JACK: Yeah, we organize. We get all the New York Newsies to join us! This is great, Dave, keep talkin’ –
DAVID: It’s no joke! You saw what happened to those trolley workers –
JACK: Another great idea! Any Newsie don’t join with us, we soak ‘im — just like the trolley workers!
How adorable. Or perhaps, you recall the more recent union email quoted in The Daily Caller where the email’s author stated: “Please put your things in order because you will be killed and your families will also be killed due to your actions in the last 8 weeks. Please explain to them that this is because if we get rid of you and your families, then it will save the rights of 300,000 people, and also be able to close the deficit that you have created. I hope you have a good time in hell.”
Intimidation is a primary tactic of unions and was even referenced by the predecessor of Janus — Abood v. Detroit Bd. Of Ed. —as a justification for allowing the unions to force unionization payments – else they fight with non-union members. That court stated: “It also frees the employer from … [among other things, being] subject to attack from rival labor organizations.”
Unions act as bullies, forcing those who join to support their political activity, which translates to supporting only Democrats with millions of dollars each year. Unions are a massive force in the Democrat Party’s grassroots action. In fact, Columbia professor Alexander Hertel-Fernandez was quoted in a recent Vice article stating that the only contrasting entity the right has that is as powerful as the unions are churches or the NRA.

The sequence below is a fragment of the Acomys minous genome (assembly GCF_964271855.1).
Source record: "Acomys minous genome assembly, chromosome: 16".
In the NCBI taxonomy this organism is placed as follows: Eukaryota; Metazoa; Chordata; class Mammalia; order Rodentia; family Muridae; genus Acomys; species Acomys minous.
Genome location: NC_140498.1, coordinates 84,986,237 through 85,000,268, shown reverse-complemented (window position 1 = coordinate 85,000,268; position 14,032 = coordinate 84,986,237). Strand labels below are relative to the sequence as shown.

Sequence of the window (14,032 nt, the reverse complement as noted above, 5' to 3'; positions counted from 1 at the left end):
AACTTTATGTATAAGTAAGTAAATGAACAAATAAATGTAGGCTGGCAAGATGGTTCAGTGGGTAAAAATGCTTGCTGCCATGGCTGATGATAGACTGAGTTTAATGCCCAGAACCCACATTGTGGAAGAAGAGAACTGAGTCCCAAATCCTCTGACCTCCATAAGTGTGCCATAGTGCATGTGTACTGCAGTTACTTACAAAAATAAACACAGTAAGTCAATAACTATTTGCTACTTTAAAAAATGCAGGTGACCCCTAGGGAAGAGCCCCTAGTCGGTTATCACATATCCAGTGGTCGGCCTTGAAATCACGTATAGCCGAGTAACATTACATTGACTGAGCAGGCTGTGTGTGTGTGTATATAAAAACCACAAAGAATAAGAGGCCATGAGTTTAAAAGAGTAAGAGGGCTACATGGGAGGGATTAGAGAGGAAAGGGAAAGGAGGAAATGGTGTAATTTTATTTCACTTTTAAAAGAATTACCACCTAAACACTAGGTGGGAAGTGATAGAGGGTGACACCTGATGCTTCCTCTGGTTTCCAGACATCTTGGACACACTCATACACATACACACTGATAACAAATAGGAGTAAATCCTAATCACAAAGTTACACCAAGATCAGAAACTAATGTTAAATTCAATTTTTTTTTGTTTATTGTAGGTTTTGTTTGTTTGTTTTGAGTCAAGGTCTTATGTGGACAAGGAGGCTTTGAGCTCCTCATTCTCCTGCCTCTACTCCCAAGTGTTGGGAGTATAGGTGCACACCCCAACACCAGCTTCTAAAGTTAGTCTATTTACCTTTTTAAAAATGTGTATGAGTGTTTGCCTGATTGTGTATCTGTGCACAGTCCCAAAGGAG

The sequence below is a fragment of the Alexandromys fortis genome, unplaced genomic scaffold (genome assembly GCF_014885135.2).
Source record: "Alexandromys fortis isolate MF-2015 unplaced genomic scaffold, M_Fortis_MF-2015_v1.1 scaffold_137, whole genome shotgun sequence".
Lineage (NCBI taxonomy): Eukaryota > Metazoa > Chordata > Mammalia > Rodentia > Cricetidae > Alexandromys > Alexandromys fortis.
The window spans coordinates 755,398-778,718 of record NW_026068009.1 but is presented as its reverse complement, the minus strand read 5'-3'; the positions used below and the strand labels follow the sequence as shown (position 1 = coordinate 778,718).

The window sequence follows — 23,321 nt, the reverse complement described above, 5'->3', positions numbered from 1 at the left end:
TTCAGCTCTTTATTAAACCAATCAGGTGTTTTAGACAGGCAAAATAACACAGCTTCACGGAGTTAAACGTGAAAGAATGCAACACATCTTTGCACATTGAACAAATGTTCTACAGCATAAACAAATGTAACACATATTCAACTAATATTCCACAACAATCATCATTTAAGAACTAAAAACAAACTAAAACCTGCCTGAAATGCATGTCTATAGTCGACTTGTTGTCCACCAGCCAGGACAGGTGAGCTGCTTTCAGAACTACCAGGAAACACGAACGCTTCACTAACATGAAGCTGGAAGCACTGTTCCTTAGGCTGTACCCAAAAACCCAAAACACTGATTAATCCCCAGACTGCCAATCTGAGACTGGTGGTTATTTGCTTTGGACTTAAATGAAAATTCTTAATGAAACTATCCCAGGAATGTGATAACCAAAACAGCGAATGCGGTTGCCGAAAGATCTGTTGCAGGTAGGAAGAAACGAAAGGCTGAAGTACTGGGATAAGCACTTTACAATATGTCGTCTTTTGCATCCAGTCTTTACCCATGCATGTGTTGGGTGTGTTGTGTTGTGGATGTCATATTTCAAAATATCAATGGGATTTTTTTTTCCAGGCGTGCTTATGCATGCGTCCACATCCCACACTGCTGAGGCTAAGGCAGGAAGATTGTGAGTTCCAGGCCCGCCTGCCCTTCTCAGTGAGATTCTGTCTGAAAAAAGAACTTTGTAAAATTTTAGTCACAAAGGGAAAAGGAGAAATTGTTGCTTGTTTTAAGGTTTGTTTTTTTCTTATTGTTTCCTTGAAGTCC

What a lucid contrast. On the one hand you have churches that are voluntarily joined, take up voluntary contributions, and promote loving your neighbor at the cost of self. On the other, you have unions that force contribution, force membership, and stand for the love of self at the cost of neighbors.
In a time where political and social discrimination has shamefully become appropriate if you are politically justified, unions fit right in. The use of discrimination, murderous threats, and giant blow up rats seem appropriate when you believe that without the union the world will fall into a “terrifying dystopia,” where workers are locked inside factories and weekends are gone. But these beliefs are unfounded.
The sectors that are making tons of money right now are the sectors without unions. Look at the tech sector, the number one growth sector of our economy. There it’s possible to make eighty grand with a three month boot camp course, and to have more flexibility in hours and place of work than ever believed commercially possible. That environment exists without unionization.
Whenever I see an antifa video online, and notice the protesters wearing black skull-laden masks, I think: These are not the good guys. When I see a giant rat with red eyes and foul yellowish fangs, my knee jerk is: These are not the good guys. When I see union workers being paid to stand in front of a restaurant for hours a day scowling at restaurant goers, and signs alleging Chick-Fil-A — an organization whose founders have given more than $68 million dollars to education and other charities — is greedy, I think: These are not the good guys.
Hard-nosed economic or political negotiations, with discourse that lays all the facts on the table and passionately debates the costs and benefits of divergent positions, are fine. But using bullying and intimidation to support an economic or political position, whether it involves Chick-Fil-A or White House staffers, is not.